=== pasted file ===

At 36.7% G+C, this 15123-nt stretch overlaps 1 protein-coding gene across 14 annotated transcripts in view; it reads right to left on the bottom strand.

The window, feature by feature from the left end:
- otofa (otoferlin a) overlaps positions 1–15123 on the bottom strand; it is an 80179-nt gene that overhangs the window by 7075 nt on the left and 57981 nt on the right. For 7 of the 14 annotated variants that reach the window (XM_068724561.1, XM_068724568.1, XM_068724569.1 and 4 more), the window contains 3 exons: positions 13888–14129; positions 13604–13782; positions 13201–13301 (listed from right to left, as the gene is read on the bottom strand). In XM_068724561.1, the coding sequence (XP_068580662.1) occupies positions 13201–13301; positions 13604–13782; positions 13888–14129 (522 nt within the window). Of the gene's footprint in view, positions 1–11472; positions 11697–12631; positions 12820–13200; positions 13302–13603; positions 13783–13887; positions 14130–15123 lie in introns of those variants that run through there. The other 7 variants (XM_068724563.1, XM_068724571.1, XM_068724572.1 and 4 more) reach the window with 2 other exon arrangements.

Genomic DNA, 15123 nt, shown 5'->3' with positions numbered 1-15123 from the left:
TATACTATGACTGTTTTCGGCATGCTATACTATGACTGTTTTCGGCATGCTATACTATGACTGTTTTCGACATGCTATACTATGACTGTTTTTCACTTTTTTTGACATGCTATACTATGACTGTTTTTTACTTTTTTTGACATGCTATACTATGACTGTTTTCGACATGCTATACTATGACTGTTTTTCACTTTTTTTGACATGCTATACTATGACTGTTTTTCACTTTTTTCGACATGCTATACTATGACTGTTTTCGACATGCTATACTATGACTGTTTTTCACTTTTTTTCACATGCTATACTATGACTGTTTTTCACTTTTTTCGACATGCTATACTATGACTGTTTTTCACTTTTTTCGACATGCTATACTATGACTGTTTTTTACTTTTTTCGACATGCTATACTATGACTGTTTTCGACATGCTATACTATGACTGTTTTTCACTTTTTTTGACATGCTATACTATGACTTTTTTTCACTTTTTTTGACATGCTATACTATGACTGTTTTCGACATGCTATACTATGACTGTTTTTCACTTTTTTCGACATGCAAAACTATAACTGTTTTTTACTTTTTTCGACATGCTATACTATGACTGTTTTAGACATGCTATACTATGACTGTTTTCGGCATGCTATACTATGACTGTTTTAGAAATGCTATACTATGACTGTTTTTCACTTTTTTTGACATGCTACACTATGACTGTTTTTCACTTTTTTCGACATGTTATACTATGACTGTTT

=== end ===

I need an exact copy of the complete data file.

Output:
At 36.7% G+C, this 15123-nt stretch overlaps 1 protein-coding gene across 14 annotated transcripts in view; it reads right to left on the bottom strand.

The window, feature by feature from the left end:
- otofa (otoferlin a) overlaps positions 1–15123 on the bottom strand; it is an 80179-nt gene that overhangs the window by 7075 nt on the left and 57981 nt on the right. For 7 of the 14 annotated variants that reach the window (XM_068724561.1, XM_068724568.1, XM_068724569.1 and 4 more), the window contains 3 exons: positions 13888–14129; positions 13604–13782; positions 13201–13301 (listed from right to left, as the gene is read on the bottom strand). In XM_068724561.1, the coding sequence (XP_068580662.1) occupies positions 13201–13301; positions 13604–13782; positions 13888–14129 (522 nt within the window). Of the gene's footprint in view, positions 1–11472; positions 11697–12631; positions 12820–13200; positions 13302–13603; positions 13783–13887; positions 14130–15123 lie in introns of those variants that run through there. The other 7 variants (XM_068724563.1, XM_068724571.1, XM_068724572.1 and 4 more) reach the window with 2 other exon arrangements.

Genomic DNA, 15123 nt, shown 5'->3' with positions numbered 1-15123 from the left:
TATACTATGACTGTTTTCGGCATGCTATACTATGACTGTTTTCGGCATGCTATACTATGACTGTTTTCGACATGCTATACTATGACTGTTTTTCACTTTTTTTGACATGCTATACTATGACTGTTTTTTACTTTTTTTGACATGCTATACTATGACTGTTTTCGACATGCTATACTATGACTGTTTTTCACTTTTTTTGACATGCTATACTATGACTGTTTTTCACTTTTTTCGACATGCTATACTATGACTGTTTTCGACATGCTATACTATGACTGTTTTTCACTTTTTTTCACATGCTATACTATGACTGTTTTTCACTTTTTTCGACATGCTATACTATGACTGTTTTTCACTTTTTTCGACATGCTATACTATGACTGTTTTTTACTTTTTTCGACATGCTATACTATGACTGTTTTCGACATGCTATACTATGACTGTTTTTCACTTTTTTTGACATGCTATACTATGACTTTTTTTCACTTTTTTTGACATGCTATACTATGACTGTTTTCGACATGCTATACTATGACTGTTTTTCACTTTTTTCGACATGCAAAACTATAACTGTTTTTTACTTTTTTCGACATGCTATACTATGACTGTTTTAGACATGCTATACTATGACTGTTTTCGGCATGCTATACTATGACTGTTTTAGAAATGCTATACTATGACTGTTTTTCACTTTTTTTGACATGCTACACTATGACTGTTTTTCACTTTTTTCGACATGTTATACTATGACTGTTT